"I don't believe I can really do without teaching. The reason is, I have to have something so that when I don't have any ideas and I'm not getting anywhere I can say to myself, "At least I'm living: at least I'm doing something; I'm making some contribution"-- it's just psychological.
"If you're teaching a class, you can think about the elementary things that you know very well. These things are kind of fun and delightful. It doesn't do any harm to think them over again. Is there a better way to present them? Are there any new problems associated with them? Are there any new thoughts you can make about them? The elementary things are easy to think about; if you can't think of a new thought, no harm done; what you thought about it before is good enough for the class. If you do think of something new, you're rather pleased that you have a new way of looking at it.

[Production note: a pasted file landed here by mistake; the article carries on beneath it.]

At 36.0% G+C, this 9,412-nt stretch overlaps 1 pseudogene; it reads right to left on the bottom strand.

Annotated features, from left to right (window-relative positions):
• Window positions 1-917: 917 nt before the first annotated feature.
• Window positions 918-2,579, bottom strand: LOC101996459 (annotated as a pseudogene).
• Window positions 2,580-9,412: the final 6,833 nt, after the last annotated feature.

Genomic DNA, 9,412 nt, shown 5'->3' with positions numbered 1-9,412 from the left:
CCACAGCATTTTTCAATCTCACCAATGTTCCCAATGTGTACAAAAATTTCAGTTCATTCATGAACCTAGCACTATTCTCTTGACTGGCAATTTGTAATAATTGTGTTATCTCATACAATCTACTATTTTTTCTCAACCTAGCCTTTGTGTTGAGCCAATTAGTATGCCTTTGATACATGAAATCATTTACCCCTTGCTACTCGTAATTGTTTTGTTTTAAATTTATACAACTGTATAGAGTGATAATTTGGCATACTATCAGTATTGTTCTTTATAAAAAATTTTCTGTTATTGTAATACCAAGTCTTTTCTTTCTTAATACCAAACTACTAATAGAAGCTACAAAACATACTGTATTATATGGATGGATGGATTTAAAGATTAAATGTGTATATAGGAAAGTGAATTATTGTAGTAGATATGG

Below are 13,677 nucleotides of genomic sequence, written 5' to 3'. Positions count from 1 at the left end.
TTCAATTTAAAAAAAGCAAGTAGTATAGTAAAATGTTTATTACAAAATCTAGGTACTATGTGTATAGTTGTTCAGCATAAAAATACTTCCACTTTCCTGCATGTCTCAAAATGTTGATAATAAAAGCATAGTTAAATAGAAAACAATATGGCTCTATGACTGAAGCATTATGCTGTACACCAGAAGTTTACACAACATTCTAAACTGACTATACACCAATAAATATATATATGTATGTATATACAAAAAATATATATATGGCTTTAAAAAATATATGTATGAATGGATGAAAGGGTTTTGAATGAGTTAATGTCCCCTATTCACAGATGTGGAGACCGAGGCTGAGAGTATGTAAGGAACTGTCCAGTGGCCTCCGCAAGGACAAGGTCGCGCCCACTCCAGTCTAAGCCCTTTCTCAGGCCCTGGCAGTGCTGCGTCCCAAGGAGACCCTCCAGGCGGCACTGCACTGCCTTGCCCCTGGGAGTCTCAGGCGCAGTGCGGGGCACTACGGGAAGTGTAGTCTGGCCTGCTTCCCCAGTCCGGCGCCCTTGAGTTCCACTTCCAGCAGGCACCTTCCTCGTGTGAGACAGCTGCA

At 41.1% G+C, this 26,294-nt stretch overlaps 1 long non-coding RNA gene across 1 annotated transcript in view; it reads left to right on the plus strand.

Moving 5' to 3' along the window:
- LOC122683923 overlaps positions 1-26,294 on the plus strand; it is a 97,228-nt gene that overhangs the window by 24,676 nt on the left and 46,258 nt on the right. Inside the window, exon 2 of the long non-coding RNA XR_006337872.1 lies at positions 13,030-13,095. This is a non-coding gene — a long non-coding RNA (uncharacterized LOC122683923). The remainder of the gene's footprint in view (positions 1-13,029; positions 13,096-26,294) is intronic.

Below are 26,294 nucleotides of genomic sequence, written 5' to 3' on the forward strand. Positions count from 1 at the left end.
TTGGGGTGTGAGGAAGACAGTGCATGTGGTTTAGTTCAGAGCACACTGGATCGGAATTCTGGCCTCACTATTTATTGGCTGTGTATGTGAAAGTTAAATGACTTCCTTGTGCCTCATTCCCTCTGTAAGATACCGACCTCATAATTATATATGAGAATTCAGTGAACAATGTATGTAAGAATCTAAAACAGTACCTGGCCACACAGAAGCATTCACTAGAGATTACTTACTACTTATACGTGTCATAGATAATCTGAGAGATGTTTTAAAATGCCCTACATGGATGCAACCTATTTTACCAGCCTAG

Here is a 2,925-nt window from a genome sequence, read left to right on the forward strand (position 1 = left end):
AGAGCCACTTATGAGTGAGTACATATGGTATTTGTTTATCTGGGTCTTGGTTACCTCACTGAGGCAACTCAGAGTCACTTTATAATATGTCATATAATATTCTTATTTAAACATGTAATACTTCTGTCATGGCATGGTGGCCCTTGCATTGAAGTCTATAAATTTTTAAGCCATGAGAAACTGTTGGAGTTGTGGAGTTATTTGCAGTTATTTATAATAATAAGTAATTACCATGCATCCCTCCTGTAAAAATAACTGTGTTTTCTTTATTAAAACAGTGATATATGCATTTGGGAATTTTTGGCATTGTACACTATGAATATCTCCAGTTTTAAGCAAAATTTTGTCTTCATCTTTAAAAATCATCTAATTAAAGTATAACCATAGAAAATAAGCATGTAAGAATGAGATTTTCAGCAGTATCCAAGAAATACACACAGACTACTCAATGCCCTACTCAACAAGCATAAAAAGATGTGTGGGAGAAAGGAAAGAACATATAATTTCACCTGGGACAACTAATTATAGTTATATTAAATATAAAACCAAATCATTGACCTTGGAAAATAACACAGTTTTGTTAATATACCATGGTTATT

"The questions of the students are often the source of new research. They often ask profound questions that I've thought about at times and then given up on, so to speak, for a while. It wouldn't do me any harm to think about them again and see if I can go any further now. The students may not be able to see the thing I want to answer, or the subtleties I want to think about, but they remind me of a problem by asking questions in the neighborhood of that problem. It's not so easy to remind yourself of these things.
"So I find that teaching and the students keep life going." (Quoted from "Surely You're Joking, Mr. Feynman!")
My teaching and research interests lie in exploring the use of accounting information within the firm.